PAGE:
I decided to call this the Phoenix Project because this gun, a Colt Trooper MkIII, was found in the ashes of a house fire and the owner would like me to "bring it back to life".
The guns surface was pitted heavily and looked horrible....I'll let the pictures speak for themselves:
Some of you might view this gun and think that the heat may have damaged the steel. Not to worry, the heat was not that great.
From my research:
Medium to high carbon steels are heated above 2000 degrees when forged.
The steel is then draw tempered between 400 & 700 degrees.
the Hot Salts bluing method was invented, guns used to be "cooked" in
hot charcoal to blue the steel, this would impart a surface heat
treatment. The metal being charcoal blued is exposed to temperatures
nearing 1000 degrees. Also the color case hardening process (which
imparts a thin hardening of the surface layer) is done at +/- 1400
Wood generally will
ignite at temperatures between 250 and 400 degrees. The wood grips on
this gun had some blistering of the varnish, but were otherwise intact.
In addition the blistering was only on the flange area at the front/top
of the grips.
The internal parts
and springs also showed no signs of damage. My guess is that this was
hidden somewhere in the house, it was insulated from the intense heat,
perhaps limiting its exposure to 200 or maybe 300 degrees.
item(s) that insulated the gun were soaked with water when the fire was
put out and it was this moisture, held against the surface for a time,
was what caused the corrosion.
A little history on the Colt Trooper:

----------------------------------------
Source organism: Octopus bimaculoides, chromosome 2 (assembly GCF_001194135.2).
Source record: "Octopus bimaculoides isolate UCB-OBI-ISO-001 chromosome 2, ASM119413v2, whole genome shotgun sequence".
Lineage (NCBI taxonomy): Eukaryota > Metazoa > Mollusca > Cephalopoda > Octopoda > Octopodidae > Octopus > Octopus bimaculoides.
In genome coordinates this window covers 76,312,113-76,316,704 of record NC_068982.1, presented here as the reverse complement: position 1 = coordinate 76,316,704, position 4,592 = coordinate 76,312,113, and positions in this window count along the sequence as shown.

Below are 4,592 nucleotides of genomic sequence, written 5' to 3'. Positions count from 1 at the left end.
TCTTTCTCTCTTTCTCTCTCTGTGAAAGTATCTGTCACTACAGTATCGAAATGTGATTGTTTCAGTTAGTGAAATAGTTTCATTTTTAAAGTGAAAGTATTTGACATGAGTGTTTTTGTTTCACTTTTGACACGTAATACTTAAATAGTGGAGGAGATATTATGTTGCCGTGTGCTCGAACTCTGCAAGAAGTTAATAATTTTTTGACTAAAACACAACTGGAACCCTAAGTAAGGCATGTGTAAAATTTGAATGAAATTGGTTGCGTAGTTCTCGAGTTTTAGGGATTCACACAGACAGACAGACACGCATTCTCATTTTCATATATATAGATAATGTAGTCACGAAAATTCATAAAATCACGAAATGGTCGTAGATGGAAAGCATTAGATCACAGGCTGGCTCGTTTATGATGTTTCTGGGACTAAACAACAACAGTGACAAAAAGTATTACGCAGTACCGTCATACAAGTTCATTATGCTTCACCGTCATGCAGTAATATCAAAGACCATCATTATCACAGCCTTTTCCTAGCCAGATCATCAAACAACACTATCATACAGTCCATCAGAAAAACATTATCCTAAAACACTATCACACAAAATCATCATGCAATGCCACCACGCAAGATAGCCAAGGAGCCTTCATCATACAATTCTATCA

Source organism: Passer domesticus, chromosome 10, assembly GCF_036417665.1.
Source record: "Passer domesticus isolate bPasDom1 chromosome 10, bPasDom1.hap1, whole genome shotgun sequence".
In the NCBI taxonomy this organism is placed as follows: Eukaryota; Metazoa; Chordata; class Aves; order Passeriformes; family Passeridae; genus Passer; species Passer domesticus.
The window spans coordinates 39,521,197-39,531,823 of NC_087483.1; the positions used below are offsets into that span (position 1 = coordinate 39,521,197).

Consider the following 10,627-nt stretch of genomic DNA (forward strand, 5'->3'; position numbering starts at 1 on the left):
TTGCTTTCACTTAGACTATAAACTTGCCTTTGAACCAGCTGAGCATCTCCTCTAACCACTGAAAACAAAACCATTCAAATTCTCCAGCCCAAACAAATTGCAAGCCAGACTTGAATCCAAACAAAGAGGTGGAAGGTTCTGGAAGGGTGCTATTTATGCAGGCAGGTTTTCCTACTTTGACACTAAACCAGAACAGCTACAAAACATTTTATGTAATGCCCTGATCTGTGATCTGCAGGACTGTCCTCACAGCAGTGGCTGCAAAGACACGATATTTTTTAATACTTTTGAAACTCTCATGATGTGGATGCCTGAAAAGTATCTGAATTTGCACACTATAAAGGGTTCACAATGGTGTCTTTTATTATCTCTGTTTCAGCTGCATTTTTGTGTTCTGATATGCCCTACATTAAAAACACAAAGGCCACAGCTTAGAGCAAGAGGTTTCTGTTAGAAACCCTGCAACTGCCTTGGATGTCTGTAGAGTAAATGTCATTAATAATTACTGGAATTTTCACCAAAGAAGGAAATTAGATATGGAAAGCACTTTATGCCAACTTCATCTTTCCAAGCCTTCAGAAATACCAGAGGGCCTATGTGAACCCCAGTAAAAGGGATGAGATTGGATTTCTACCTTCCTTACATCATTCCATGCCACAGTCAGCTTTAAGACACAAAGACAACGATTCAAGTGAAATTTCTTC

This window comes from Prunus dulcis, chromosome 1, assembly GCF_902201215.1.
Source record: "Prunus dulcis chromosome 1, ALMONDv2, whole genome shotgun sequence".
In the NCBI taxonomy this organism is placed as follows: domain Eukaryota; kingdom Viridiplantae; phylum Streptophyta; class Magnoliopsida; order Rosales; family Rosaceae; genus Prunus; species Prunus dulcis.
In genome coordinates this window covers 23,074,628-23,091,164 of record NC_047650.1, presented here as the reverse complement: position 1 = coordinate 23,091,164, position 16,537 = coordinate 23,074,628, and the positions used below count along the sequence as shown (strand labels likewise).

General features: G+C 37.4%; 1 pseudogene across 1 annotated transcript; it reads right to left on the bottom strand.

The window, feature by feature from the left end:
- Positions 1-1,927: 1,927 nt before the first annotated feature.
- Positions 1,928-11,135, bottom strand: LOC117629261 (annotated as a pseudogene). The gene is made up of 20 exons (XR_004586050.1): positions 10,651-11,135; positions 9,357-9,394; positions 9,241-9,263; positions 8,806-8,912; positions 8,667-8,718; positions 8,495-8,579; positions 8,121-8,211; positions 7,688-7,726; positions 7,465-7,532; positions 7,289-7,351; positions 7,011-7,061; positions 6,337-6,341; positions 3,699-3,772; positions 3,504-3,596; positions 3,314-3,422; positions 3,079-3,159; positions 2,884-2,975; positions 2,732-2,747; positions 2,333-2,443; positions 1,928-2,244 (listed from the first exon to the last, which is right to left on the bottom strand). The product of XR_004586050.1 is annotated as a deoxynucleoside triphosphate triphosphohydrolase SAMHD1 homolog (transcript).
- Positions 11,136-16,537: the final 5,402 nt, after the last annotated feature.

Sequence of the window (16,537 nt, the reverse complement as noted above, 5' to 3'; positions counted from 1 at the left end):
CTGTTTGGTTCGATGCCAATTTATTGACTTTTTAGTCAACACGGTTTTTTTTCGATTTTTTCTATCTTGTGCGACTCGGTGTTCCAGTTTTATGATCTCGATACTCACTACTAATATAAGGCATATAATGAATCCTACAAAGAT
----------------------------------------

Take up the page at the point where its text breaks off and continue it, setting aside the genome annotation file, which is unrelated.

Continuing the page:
Colt Trooper MK III was introduced in 1969, as a new design with a
transfer bar style safety. The Troopers were built on the J frame (not
to be confused with the S&W J frame). The Colt J Frame is a medium
sized frame, comparable in size the the Ruger GP100 or S&W L frame.
internal parts were designed without soft "wear points" like the
Pythons and earlier Colt guns (which were hand fitted for a perfectly
smooth trigger pull). Instead these parts were precision machined and
then they performed surface heat treating that left the bearing surfaces
very wear resistant.
In the opinion of many, this is the strongest, best designed medium framed revolver ever made.
The only weakness is the firing pin. On some of the guns the firing pins were a bit too brittle and can break when dry fired.
Mk III Trooper came in three barrel lengths: 4", 6" & 8" and three
finishes: Bright Blue, Bright Nickel Plating and a Satin Electroless
Nickel Plating called "ColtGuard".
particular gun dates to 1978. It came factory equipped with the "target
package" including target sights, oversize target grips, wide spur
target hammer and smooth target trigger with the Bright Blue finish.
Just for reference, this what the gun looked like when it was new:
A Colt ad from 1979
The owner started the process of removing the pits,
then gave up and re-blued it using a cold bluing solution. I then
offered him to see what I could do, as a learning project.
Here is what it looked like when he brought it to me:
The bore doesn't look much better than the outside, but I can still see the grooves, so maybe there is hope?
plan on removing all the pits, trying to maintain the rounded and sharp
edges. I will not concern myself with the roll marks, they are a lost
I am looking into having an engraver remark the barrel and frame.
Stay tuned, this will be a long journey I think.....
If you need to find the build date of your Colt, you might be able to find it here: http://www.proofhouse.com/colt/index.html